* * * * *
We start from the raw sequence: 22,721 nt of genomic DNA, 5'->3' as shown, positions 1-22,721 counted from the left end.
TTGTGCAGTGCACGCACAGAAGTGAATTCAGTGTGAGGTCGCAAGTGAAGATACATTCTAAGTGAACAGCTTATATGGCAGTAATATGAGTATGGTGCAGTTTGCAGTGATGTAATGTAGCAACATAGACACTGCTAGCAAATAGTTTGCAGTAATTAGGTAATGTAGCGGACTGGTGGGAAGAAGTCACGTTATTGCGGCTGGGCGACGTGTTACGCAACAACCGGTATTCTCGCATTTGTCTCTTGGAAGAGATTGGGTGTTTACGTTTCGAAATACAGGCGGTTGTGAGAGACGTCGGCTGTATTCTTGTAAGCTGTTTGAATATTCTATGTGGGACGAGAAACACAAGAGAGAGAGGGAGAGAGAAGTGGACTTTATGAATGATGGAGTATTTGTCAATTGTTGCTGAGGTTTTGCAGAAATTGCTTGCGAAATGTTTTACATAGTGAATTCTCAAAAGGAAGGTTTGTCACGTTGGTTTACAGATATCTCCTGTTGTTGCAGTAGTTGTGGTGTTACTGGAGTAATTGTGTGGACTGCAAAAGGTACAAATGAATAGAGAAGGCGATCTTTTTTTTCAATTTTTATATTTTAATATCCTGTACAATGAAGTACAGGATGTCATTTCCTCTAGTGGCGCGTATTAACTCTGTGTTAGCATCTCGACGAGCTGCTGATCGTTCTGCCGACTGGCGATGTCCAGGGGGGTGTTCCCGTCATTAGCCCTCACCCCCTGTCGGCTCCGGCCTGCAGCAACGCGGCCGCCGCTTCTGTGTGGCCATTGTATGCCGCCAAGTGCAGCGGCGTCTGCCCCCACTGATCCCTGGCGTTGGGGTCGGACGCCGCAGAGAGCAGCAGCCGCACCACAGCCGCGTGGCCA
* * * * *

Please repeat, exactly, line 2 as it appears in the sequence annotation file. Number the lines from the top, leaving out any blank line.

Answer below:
TTGTGCAGTGCACGCACAGAAGTGAATTCAGTGTGAGGTCGCAAGTGAAGATACATTCTAAGTGAACAGCTTATATGGCAGTAATATGAGTATGGTGCAGTTTGCAGTGATGTAATGTAGCAACATAGACACTGCTAGCAAATAGTTTGCAGTAATTAGGTAATGTAGCGGACTGGTGGGAAGAAGTCACGTTATTGCGGCTGGGCGACGTGTTACGCAACAACCGGTATTCTCGCATTTGTCTCTTGGAAGAGATTGGGTGTTTACGTTTCGAAATACAGGCGGTTGTGAGAGACGTCGGCTGTATTCTTGTAAGCTGTTTGAATATTCTATGTGGGACGAGAAACACAAGAGAGAGAGGGAGAGAGAAGTGGACTTTATGAATGATGGAGTATTTGTCAATTGTTGCTGAGGTTTTGCAGAAATTGCTTGCGAAATGTTTTACATAGTGAATTCTCAAAAGGAAGGTTTGTCACGTTGGTTTACAGATATCTCCTGTTGTTGCAGTAGTTGTGGTGTTACTGGAGTAATTGTGTGGACTGCAAAAGGTACAAATGAATAGAGAAGGCGATCTTTTTTTTCAATTTTTATATTTTAATATCCTGTACAATGAAGTACAGGATGTCATTTCCTCTAGTGGCGCGTATTAACTCTGTGTTAGCATCTCGACGAGCTGCTGATCGTTCTGCCGACTGGCGATGTCCAGGGGGGTGTTCCCGTCATTAGCCCTCACCCCCTGTCGGCTCCGGCCTGCAGCAACGCGGCCGCCGCTTCTGTGTGGCCATTGTATGCCGCCAAGTGCAGCGGCGTCTGCCCCCACTGATCCCTGGCGTTGGGGTCGGACGCCGCAGAGAGCAGCAGCCGCACCACAGCCGCGTGGCCA